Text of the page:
Turnkey service for builders
Although the fast-growing Arizona market is its base, Schuck also does work on construction projects in neighboring Nevada and in Southern California, and Steele said that the company is likely to slowly expand its geographic base over the coming years. However, finding new work in Phoenix is not that much of a problem, since statistics showed that the city surpassed Atlanta to become the nation’s No. 1 market for new homes in 2004.
One reason for that has been that unlike many of its rivals, Schuck has offered turnkey services for developers, both supplying lumber for a job and then sending its staff of carpenters to the site to do the actual work.
Schuck has also long been a master of innovative techniques and products. For example, it was the first contractor in its region to market so-called I-joists, which are manufactured from smaller-diameter trees that are helping to spare so-called “old growth” forests.
Last year, Schuck made a significant acquisition when it bought G-L Industries, a small manufacturer of laminated beams that is located in Magna, Utah. “We use a lot of these, so it was a natural for us,” Steele explained. About 50 people currently work in this newest addition to Schuck. The firm also owns a division called Dewey Lumber and Truss.
Perhaps the most exciting news at the company is the launch of the very first subdivision project in which Schuck – under the banner of Schuck Homes – is playing a role as lead developer. In recent months, it completed building the model homes at Weaver Mountain Estates, which is located in Congress, Ariz., in the booming Valley of the Sun.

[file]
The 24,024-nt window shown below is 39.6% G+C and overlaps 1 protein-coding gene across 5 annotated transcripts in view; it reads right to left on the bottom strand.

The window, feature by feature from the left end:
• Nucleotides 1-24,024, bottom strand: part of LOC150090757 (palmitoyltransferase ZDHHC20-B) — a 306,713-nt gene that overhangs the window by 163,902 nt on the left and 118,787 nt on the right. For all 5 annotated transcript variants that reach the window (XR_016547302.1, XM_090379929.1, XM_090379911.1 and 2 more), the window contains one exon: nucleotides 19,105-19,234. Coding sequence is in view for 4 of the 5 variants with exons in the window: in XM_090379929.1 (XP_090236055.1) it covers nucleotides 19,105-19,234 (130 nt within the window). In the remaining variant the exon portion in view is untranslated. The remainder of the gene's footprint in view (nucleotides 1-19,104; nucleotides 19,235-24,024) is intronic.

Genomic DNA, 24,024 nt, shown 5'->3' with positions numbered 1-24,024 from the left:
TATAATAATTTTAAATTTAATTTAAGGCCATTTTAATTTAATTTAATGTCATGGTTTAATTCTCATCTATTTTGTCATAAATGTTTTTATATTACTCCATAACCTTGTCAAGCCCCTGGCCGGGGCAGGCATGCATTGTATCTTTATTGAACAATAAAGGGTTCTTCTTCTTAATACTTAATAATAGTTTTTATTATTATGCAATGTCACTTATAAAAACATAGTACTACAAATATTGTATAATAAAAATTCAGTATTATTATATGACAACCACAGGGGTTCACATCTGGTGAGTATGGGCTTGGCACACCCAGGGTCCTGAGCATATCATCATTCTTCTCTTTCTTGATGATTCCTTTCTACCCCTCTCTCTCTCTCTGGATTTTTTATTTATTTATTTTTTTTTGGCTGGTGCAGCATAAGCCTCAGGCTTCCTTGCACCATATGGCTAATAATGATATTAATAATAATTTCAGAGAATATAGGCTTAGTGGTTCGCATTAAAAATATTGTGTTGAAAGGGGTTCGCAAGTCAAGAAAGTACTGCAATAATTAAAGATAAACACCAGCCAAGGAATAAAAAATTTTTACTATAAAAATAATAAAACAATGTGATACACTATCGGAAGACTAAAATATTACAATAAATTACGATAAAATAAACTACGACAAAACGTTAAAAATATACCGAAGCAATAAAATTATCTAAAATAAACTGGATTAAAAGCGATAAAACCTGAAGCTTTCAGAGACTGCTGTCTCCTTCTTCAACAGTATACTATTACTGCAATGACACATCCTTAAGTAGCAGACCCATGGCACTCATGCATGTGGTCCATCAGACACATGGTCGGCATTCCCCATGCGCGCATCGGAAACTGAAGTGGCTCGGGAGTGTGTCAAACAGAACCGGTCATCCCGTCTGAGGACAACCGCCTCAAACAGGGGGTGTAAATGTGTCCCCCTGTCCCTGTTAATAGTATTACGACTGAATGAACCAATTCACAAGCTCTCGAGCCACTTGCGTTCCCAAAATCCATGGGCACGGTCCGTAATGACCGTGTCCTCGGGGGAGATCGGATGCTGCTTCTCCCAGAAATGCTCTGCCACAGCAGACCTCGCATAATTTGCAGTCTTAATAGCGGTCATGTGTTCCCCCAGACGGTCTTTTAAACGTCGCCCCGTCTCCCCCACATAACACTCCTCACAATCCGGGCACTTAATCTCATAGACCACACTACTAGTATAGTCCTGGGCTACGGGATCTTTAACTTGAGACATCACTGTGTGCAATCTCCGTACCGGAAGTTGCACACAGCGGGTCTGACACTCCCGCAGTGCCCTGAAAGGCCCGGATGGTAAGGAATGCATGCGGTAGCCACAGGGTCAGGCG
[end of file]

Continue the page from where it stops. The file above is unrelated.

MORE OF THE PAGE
Steele said one reason that Schuck Homes chose this locale for its first development is that none of its main customers are currently working nearby. “But our thought has been to diversify a little, in case there is a downturn in the economy” he said. “That way, we will still be able to grow the company even in a down market.”
So far the project – which offers three-bedroom, two-bathroom homes built of stucco with tile roofs – is off to a rousing start. Of 54 lots available for development, some 16 have already been sold. “We’re supplying the trusses and the lumber for the project, and the doors and the labor,” Steele said. With land at about 20 percent of the cost of a new home and labor another 20 percent, he said Schuck is well positioned to capitalize on its new strategy.
What’s more, officials at Schuck aren’t expecting a major downturn in the economy to come any time soon. Steele noted that experts have been predicting – wrongly – an end to the housing boom for most of the last 10 years, and “I think it’s going to be good for the next several years. Interest rates will creep to a normal level but they’re still good. Even 6 percent is historically very good.”
And when the housing market is good, there’s no better place to be than the Valley of the Sun.